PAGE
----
I love old photographs. So when a friend pointed me toward a Web site called www.shorpy.com, I quickly became addicted.
A little background: The oddly named site houses a massive online collection of photos from about the Civil War era to the mid-1980s, although the vast majority are pre-1950. If you are truly curious about the name, just go to the very first photo posted and you will find your answer. I had been hoping to come across something on the site that would give me the excuse to write a blog about it for TWICE. So after several days of off and on searching, I finally found a set of photos more or less related to retailing and CE.
The following three images are taken from a Life Magazine series from 1950 that detail the use of how color slides of products were used to show customers what was for sale at a catalog store in Pembroke, Ontario. From what I can understand, the customers would sit in a chair, watch slides and then place their order.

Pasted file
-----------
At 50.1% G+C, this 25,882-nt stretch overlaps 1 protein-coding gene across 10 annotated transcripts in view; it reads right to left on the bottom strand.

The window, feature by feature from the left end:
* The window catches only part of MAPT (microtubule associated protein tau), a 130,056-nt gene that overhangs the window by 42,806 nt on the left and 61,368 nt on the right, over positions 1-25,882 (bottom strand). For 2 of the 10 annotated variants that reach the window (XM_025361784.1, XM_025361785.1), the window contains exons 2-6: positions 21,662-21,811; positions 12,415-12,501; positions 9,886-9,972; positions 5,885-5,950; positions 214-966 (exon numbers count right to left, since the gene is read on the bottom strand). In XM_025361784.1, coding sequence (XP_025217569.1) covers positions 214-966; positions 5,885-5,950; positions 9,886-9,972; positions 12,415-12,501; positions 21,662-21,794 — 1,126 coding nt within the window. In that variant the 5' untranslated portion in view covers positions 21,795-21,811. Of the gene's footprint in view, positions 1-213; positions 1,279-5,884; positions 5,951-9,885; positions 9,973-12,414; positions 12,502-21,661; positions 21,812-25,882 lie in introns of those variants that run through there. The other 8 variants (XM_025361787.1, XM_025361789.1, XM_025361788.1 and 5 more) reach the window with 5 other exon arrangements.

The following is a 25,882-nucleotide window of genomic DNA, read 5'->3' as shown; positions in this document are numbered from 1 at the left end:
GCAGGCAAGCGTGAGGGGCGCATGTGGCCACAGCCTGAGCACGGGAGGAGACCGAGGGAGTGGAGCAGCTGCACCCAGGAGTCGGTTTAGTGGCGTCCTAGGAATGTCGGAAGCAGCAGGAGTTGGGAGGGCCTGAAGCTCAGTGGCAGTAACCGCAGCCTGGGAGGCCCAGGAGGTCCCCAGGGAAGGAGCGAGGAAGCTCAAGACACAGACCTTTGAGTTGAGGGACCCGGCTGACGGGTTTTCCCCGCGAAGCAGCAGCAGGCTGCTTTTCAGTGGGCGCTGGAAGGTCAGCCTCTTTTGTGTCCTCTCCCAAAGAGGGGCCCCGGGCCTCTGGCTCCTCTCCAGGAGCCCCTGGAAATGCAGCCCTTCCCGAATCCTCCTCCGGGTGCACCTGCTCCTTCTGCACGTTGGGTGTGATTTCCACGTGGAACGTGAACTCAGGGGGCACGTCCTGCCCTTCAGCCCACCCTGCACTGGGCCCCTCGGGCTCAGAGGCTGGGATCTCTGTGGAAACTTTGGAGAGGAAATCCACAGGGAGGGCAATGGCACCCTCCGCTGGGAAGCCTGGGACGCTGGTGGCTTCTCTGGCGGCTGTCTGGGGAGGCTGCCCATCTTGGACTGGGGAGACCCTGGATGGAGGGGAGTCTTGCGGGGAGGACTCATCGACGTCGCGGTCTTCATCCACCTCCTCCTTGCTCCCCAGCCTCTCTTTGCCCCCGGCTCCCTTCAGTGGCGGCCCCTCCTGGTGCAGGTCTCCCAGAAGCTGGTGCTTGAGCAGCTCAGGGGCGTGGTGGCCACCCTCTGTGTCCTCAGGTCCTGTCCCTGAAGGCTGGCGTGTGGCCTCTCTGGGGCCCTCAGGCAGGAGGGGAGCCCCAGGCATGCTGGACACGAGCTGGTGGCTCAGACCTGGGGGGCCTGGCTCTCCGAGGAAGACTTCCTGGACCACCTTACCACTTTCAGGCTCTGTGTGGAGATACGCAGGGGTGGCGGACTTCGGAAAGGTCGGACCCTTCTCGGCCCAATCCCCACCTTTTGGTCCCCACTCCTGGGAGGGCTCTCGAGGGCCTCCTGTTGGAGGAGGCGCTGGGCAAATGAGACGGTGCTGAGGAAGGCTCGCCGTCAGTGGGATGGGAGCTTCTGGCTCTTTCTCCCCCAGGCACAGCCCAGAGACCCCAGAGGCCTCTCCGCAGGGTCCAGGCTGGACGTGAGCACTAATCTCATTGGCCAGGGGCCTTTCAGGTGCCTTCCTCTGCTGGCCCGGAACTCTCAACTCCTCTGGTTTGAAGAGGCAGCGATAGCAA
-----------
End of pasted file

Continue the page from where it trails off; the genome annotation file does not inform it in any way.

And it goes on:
The creator, Laurence Freiman, named it the Vis-O-Matic.
(The top photo shows a very well dressed lady displaying one of the Vis-O-Matic slides. The middle has two customers using the system and the final image shows the ultra-modern Rolodex that connected the products to the slides.)
Vis-O-Matic was kind of a Home Shopping Network without the network, or a pre-historic cousin to Amazon.com.
A Google search did not turn up much on the Vis-O-Matic, but considering that thousands of Vis-O-Matic-based stores did not appear across the United States and Canada since 1950, I think we have to mark this venture off as something that happened a bit before its time.
I still think it’s great that even 59 years ago someone knew, deep down in his heart, that the average North American would rather shop while sitting in a comfortable chair instead of aimlessly wandering around a store.